What Is the RADIUS Protocol?

Image of a computer with code on the screen in high contrast colors.
Protect your network!

Remote work and hybrid work schemes have changed the way companies need to secure and configure their networks. Digital nomads travel the world and log into the company network to work remotely. Remote workers also split their time between the office and home. This is the new normal! That said, the need to have a secure network is paramount. In this regard, the Remote Authentication Dial-In User Service or RADIUS protocol offers you a more secure network

RADIUS helps you use your self-managed credentials instead of a single sign-on password shared by many. In this article, you’ll learn about the RADIUS protocol and how it can benefit your company.

First, let’s learn what RADIUS is. 

What Is the RADIUS Protocol?

RADIUS is a centralized network protocol that can authenticate users connecting to your network. This protocol primarily aims to check credentials. Then, it either allow or deny access to the network. Before we get into how it works, let’s define its components.

Components of RADIUS

RADIUS consists of 3 main components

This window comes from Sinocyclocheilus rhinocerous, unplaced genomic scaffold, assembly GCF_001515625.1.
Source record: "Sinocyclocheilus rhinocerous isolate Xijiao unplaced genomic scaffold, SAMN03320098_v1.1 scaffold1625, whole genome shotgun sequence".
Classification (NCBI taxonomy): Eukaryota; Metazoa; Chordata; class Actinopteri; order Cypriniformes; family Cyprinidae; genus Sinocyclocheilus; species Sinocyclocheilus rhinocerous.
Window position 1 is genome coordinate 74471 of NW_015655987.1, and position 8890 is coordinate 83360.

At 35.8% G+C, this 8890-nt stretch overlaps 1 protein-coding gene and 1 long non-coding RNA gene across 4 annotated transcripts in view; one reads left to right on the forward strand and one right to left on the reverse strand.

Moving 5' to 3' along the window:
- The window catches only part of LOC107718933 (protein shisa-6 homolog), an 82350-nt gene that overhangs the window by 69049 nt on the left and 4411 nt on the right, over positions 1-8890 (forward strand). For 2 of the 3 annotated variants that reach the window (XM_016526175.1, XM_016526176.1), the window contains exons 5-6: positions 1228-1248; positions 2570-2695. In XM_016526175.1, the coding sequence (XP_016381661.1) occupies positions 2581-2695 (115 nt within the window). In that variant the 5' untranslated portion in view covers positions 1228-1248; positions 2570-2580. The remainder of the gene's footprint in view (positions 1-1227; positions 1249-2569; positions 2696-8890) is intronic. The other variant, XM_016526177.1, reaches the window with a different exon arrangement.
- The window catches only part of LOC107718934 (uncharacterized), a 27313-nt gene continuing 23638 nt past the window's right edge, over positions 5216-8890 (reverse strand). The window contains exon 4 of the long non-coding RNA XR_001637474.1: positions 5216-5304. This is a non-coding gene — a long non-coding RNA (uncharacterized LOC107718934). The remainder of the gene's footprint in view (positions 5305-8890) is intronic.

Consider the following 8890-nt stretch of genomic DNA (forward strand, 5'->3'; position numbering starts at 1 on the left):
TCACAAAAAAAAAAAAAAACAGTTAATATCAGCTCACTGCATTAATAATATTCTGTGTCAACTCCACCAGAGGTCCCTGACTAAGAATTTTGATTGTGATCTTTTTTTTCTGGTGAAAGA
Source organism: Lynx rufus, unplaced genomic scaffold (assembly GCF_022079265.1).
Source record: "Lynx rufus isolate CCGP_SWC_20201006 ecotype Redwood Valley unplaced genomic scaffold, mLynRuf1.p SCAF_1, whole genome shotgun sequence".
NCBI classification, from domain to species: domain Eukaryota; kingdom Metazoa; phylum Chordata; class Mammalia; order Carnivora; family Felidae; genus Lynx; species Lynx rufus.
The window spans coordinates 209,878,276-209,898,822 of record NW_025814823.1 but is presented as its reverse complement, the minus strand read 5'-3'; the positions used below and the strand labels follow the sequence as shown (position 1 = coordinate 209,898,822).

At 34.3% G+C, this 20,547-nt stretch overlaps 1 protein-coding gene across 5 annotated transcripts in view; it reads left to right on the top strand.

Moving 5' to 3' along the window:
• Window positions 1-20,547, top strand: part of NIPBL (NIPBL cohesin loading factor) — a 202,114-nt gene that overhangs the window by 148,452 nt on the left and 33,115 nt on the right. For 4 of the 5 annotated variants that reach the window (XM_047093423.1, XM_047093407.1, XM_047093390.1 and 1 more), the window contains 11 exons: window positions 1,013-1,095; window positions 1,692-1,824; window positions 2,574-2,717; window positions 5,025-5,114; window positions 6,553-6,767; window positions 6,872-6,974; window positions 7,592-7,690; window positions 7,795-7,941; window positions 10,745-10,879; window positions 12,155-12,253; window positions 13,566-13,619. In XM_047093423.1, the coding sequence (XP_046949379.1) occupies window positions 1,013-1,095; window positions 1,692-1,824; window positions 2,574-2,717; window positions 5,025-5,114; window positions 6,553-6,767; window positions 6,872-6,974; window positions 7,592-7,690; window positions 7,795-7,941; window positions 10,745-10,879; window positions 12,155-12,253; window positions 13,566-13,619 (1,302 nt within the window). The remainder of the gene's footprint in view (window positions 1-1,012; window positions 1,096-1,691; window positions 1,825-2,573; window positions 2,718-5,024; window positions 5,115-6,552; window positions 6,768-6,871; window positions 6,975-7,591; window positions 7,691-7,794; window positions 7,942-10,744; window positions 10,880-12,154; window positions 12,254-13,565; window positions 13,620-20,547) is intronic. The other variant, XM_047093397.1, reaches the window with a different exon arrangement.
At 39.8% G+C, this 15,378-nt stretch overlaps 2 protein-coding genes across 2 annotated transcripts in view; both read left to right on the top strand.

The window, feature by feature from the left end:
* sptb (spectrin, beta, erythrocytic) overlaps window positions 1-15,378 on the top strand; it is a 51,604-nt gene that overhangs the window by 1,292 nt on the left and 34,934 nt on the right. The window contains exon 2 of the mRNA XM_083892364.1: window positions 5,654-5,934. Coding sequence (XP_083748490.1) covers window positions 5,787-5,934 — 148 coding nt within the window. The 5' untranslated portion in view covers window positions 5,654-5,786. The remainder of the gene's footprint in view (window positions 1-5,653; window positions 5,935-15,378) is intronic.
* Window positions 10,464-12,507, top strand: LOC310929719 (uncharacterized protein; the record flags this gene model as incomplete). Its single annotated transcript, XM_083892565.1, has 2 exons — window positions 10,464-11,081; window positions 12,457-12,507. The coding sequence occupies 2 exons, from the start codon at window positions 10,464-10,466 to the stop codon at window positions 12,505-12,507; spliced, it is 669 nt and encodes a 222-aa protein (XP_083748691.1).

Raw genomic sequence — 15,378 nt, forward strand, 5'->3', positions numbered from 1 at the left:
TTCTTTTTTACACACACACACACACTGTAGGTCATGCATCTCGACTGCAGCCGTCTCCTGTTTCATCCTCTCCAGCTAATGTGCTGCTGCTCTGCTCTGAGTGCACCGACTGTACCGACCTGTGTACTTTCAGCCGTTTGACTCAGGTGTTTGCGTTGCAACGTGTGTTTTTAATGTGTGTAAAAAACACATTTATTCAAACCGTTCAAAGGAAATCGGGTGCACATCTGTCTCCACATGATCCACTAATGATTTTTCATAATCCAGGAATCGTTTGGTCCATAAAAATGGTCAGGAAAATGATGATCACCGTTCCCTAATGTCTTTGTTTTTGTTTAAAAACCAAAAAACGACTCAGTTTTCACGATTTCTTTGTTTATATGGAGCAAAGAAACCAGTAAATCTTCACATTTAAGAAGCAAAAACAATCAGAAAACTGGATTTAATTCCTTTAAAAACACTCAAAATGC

• Client: a lightweight program that asks you for your credentials and then forwards them to the RADIUS server for validation. 
  • Network Access Server (NAS): a gateway between the user outside and the network. 
  • RADIUS Server: the server that validates credentials. It can also conduct time tracking and assess connection details. 

How Does RADIUS Authentication Work?

The below diagram shows how a user can authenticate with a RADIUS protocol server. Let’s walk through the 6 steps of authentication:

  1. User attempts to authenticate with a Network Access Server (NAS)
  2. The NAS requests a username and password from the user
  3. User adds credentials
  4. RADIUS client sends the encrypted credentials to the RADIUS server
  5. RADIUS server provides a response
  6. Client acts on services associated with accepting or rejecting the scenario 
Infographic of how a user interacts with RADIUS and its components.
Secure your network with RADIUS. (Source: Cisco)

Let’s also take a look at the 2 kinds of authentication models RADIUS uses

1. Password Authentication Protocol (PAP)

The RADIUS client passes the remote user’s credentials to the authentication server. If correct, the server grants the user access to the network. Conversely, if incorrect, the server denies the user access to the network.